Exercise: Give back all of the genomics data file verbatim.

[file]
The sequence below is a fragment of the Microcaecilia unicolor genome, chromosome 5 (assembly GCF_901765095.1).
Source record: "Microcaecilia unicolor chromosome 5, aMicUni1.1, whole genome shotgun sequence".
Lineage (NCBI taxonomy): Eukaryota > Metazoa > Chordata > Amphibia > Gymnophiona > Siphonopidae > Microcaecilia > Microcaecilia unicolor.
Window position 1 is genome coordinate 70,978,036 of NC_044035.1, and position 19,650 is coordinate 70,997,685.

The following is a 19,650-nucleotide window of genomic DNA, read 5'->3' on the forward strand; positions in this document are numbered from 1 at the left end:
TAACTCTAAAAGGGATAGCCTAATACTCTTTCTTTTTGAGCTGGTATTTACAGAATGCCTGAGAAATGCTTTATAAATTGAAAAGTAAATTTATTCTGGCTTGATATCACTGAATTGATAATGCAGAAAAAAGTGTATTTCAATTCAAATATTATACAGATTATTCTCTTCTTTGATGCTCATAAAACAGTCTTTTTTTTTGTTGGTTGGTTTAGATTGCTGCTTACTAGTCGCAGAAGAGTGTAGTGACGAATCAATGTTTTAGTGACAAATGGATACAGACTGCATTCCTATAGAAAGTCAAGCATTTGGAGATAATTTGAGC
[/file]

The sequence below is a fragment of the Microcaecilia unicolor genome, chromosome 5 (assembly GCF_901765095.1).
Source record: "Microcaecilia unicolor chromosome 5, aMicUni1.1, whole genome shotgun sequence".
Lineage (NCBI taxonomy): Eukaryota > Metazoa > Chordata > Amphibia > Gymnophiona > Siphonopidae > Microcaecilia > Microcaecilia unicolor.
Window position 1 is genome coordinate 70,978,036 of NC_044035.1, and position 19,650 is coordinate 70,997,685.

The following is a 19,650-nucleotide window of genomic DNA, read 5'->3' on the forward strand; positions in this document are numbered from 1 at the left end:
TAACTCTAAAAGGGATAGCCTAATACTCTTTCTTTTTGAGCTGGTATTTACAGAATGCCTGAGAAATGCTTTATAAATTGAAAAGTAAATTTATTCTGGCTTGATATCACTGAATTGATAATGCAGAAAAAAGTGTATTTCAATTCAAATATTATACAGATTATTCTCTTCTTTGATGCTCATAAAACAGTCTTTTTTTTTGTTGGTTGGTTTAGATTGCTGCTTACTAGTCGCAGAAGAGTGTAGTGACGAATCAATGTTTTAGTGACAAATGGATACAGACTGCATTCCTATAGAAAGTCAAGCATTTGGAGATAATTTGAGC